Amazon is still playing the dangerous game called 'race to zero'

Jeff Bezos Michael Seto/Business InsiderAmazon CEO Jeff Bezos

Amazon delighted investors on Thursday by posting a rare profit, helped in large part by its profitable cloud computing business, Amazon Web Services.

AWS sales surged 81% over the year-ago quarter, brought in revenue of $US1.82 billion for the quarter and dropped $US391 million of profit to the bottom line, an operating margin of 21.4%, CFO Brian Olsavsky told analysts on the quarterly conference call.

So analysts couldn’t resist the question: with AWS contributing so much to Amazon’s new-found profits, will the company keep cutting prices in what the tech industry calls the “race to zero”?

Short answer: Yes.

The race to zero is still on, Olsavsky says, because it’s part of AWS’s “business model.”

The “race to zero” is a term for the dangerous price-war game that the biggest cloud computing companies are playing especially Amazon, Microsoft and Google.

This race refers to cutting prices so low that eventually they will be nothing — absolutely zip — for them. For instance, in May, Google announced that its new Photo app would be free and come with unlimited storage. Cost for unlimited storage = $US0.

It’s a dangerous game because providing cloud services is an expensive business. Companies in this market are spending billions building and maintaining data centres to host everyone’s apps and data. If they blow it with their pricing strategy, those facilities don’t just disappear.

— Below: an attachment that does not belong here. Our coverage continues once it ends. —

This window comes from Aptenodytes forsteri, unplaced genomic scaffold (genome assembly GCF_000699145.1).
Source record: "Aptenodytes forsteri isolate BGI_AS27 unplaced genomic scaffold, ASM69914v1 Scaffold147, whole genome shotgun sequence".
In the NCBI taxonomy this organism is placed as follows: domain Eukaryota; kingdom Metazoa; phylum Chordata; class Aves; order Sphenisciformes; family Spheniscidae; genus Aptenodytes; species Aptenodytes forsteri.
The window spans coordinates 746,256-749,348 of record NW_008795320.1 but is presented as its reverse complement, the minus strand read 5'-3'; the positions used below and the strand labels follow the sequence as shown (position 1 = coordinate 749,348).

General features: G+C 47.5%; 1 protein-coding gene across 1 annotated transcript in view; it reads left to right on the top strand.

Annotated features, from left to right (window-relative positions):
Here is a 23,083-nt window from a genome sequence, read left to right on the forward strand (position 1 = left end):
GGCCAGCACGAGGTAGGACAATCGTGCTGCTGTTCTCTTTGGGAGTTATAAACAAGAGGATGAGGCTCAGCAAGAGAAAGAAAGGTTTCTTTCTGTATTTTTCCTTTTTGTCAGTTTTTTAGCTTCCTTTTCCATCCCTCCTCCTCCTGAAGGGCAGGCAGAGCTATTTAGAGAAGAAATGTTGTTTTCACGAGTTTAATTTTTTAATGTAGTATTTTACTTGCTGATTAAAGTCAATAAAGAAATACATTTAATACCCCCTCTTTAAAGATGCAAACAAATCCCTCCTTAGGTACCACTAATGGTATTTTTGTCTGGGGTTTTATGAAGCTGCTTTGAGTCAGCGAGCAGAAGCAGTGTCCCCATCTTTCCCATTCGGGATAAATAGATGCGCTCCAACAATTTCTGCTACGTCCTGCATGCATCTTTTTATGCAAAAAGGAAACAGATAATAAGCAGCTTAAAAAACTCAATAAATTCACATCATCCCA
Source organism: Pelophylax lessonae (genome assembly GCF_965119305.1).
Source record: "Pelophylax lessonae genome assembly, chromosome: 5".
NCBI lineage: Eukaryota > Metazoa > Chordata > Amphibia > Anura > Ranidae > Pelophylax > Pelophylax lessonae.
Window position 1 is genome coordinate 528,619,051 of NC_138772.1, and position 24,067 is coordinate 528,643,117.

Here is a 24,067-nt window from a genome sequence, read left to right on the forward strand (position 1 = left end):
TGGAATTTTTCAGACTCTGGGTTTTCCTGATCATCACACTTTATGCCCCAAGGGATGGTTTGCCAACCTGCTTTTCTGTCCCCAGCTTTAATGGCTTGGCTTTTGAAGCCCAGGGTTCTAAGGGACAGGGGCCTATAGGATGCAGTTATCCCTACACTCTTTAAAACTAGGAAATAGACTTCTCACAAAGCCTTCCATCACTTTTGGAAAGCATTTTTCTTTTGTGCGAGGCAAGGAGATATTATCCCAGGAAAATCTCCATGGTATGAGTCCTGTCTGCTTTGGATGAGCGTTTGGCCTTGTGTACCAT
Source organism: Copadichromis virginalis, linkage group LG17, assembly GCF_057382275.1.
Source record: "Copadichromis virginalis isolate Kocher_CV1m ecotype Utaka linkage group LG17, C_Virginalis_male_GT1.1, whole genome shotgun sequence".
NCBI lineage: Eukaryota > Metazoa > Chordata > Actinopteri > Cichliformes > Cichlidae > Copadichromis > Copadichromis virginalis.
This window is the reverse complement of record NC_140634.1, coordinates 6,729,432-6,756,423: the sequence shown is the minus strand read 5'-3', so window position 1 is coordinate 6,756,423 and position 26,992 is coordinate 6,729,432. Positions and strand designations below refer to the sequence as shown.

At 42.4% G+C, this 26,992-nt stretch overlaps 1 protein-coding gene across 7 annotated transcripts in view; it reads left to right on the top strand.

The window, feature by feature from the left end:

Amazon CFO Brian OlsavskyLinkedIn/Brian OlsavskyAmazon CFO Brian Olsavsky

The price war also means only the biggest tech companies can get into the market.

Amazon is not only convinced it can win this game, it’s the one that invented it. As Amazon grows its cloud, its costs have decreased and it passes those savings along to the customer.

Amazon has cuts prices 49 times since it launched AWS in 2006, Olsavsky says, including several price cuts this year.

The goal is to treat cloud computing like retail, something that Amazon knows a bit about. Customers are likely to fill their baskets up with more stuff when every item seems affordable, so Amazon makes more money on each customer.

Here’s what Olsavsky said when Goldman Sachs’ Heath Terry asked about price cuts vs. margins vs. investment.

We have continued to lower prices. We’ve had multiple price cuts this year. We are now up to 49 since launch in 2006, so it is a fundamental part of our business model. So is innovation. As I said, we have over 350 new features and services — also significant features and services that have launched this year. And as we were just talking with Carlos, the capital investment is very large as well, so we continue to fund it.

By the way, Heath Terry seemed satisfied enough with the answer. He reiterated a “buy” rating for the stock in his research note this morning, as did just about everyone else.

Disclosure: Jeff Bezos is an investor in Business Insider through hispersonal investment company Bezos Expeditions.

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